The latest data from the Central Energy Fund points to some slight relief for motorists at the pumps in June – but the new carbon tax coming in June could reverse this.
As at 14 May 2019, the CEF’s data shows a slight over recovery for both grades of petrol (93 and 95), pointing to a 5 to 7 cents per litre drop on the cards for June.
However, for diesel owners, things are not looking as good with the CEF showing an under-recovery of around 12 cents per litre.
Taken at these rates, the petrol price would see a drop to R16.62 (petrol 95) and R16.42 (petrol 93) next month, while the wholesale price of diesel would jump to R15.01.
The bad news for motorists is that June will see the introduction of a new tax. The carbon tax will come into effect on 5 June 2019 (the day the new prices kick in) and will add 9 cents per litre on petrol and 10 cents per litre on diesel.
This means that even with an over-recovery in the petrol price right now, the pump prices will likely see an increase.
The table below outlines the expected changes based on the current CEF data, taking into account the carbon tax.
|Fuel (Inland)||May Official||Over/(under) recovery||Carbon tax||June Expected|
|0.05% Diesel (wholesale)||R14.88||(R0.12)||(R0.10)||R15.10|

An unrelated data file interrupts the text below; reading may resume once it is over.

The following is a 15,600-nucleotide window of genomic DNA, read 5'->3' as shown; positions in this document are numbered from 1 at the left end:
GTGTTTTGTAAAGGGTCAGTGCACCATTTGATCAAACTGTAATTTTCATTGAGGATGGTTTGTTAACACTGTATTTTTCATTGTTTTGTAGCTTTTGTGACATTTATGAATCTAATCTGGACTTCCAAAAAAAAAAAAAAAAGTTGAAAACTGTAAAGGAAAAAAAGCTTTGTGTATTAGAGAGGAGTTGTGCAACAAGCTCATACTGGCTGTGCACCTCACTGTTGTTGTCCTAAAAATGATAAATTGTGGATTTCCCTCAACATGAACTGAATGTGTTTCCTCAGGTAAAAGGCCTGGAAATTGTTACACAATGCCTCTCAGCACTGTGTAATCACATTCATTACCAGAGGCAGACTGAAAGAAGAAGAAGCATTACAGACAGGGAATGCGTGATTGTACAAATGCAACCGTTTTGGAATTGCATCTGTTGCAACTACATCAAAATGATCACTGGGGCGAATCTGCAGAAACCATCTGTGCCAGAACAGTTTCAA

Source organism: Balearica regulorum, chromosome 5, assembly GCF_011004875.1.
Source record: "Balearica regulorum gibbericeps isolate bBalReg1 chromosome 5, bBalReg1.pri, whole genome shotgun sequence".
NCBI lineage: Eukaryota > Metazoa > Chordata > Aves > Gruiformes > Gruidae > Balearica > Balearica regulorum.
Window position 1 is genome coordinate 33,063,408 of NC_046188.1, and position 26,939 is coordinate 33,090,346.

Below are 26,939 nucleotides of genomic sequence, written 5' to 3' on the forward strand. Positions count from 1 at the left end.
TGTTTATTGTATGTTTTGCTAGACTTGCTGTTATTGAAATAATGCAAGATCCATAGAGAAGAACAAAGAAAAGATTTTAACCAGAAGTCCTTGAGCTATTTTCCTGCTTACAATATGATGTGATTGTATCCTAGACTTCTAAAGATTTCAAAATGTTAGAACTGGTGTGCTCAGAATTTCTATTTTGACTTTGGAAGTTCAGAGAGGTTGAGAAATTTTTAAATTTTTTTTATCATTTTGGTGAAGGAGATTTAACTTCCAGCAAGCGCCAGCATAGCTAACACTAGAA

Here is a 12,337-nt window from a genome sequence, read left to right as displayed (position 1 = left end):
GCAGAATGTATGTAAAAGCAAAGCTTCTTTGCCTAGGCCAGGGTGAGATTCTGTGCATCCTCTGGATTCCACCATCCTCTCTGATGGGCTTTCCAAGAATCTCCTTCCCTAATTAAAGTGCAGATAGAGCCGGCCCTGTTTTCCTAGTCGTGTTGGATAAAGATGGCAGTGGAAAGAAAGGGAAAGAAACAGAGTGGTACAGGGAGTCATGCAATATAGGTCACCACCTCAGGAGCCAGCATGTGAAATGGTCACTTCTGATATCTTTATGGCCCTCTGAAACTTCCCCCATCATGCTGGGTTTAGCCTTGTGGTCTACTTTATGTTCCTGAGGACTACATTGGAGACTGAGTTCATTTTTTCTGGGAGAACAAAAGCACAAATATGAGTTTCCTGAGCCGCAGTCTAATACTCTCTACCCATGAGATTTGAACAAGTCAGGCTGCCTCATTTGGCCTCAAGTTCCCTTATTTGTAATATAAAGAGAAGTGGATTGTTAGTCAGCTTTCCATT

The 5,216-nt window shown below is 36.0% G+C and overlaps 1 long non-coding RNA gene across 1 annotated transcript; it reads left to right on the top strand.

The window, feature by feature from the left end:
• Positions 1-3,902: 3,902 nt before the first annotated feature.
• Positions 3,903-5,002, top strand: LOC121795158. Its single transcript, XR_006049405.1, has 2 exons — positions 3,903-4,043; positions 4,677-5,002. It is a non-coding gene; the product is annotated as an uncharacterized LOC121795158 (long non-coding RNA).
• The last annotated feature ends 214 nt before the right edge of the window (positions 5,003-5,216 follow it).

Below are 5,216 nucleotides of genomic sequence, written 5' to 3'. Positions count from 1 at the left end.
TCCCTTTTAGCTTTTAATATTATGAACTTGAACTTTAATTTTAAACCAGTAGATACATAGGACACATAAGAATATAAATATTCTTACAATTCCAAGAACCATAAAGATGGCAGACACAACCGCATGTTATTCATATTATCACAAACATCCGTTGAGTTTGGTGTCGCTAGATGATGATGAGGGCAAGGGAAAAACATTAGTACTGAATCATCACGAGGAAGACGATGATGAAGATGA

What’s driving petrol prices
The key drivers behind the petrol price in South Africa are international petroleum prices – driven largely by oil prices – as well as the rand/dollar exchange rate.
On the exchange rate front, South Africa’s weakening rand ahead of the elections has put pressure on imports, with a trade war between the USA and China leading to volatility in the global markets.
This has been the main contributing factor to an under-recovery in the petrol price, the CEF’s data shows.
However, the movement in international prices has also fluctuated over the past two weeks, with international oil prices dropping from $75 per barrel highs to under $70, before swinging back again to settle at the current spot price of $71 per barrel.
Economists predict that the oil price could reach $80 a barrel in 2019, which would lead to further hikes in the petrol price. In a worst-case scenario, at $90 a barrel, the petrol price could go as high as R20 a litre.
According to PwC chief economist Lullu Krugel, for every $1 movement in international oil prices, there is a 25c impact on the local petrol price in the same direction.